Boiled Cabbage.

Wash the cabbage in cold water, trim off the limp outside leaves, cut into eight pieces, or, if it must be cooked quickly, chop it into smaller pieces. Put it into a kettle and cover with boiling water, allowing one-half teaspoonful salt to each quart of water. Do not cover the kettle and there will be very little of the cabbage odor in the house. A young cabbage requires about thirty minutes to cook. When the cabbage is done the water may be drained off, and a little milk, one table-spoonful butter, one teaspoonful salt, and a sprinkle of pepper added. Boil up once and serve.

Vinegar is generally placed on the table with boiled cabbage. Drawn butter may be eaten with it, and is an improvement. Cabbage may be boiled in the water in which corned beef or ham has been cooked.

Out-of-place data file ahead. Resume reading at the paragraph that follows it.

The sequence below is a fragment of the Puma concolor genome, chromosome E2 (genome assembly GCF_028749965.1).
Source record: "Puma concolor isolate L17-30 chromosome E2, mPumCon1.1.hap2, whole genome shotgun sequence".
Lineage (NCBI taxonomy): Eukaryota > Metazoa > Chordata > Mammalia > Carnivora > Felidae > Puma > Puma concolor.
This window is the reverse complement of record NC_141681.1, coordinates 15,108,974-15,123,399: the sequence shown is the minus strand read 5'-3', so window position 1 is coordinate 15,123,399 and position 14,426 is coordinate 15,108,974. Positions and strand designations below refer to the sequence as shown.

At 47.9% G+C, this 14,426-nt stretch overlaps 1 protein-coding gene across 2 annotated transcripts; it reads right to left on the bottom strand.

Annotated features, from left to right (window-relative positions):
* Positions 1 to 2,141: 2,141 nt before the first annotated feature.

Cooked Cabbage.

Chop cabbage fine, cook in kettle with enough water to cover; season with salt, pepper and meat drippings. Serve with vinegar.

Stewed Cabbage.

Cut a hard white head of cabbage in two pieces, cut one piece as fine as possible, and put in a stew-pan with a piece of butter the size of an egg. Salt and pepper, sprinkle with flour and sugar, and a little water, and let cook. Make a dressing of one egg, one teaspoonful cream, one cup of weak vinegar. Pour over cabbage about five minutes before removing from fire.

Ladies' Cabbage.

Boil a firm white cabbage for fifteen minutes, drain and add fresh boiling water. When it grows tender, drain and set aside until cold. Chop fine; add two beaten eggs, a tablespoonful of butter, some pepper and salt, and three table-spoonfuls of rich milk or cream. Stir all well together, and bake in a buttered pudding-dish until brown. Serve very hot. The prepared cabbage resembles cauliflower and is a very digestible and palatable dish.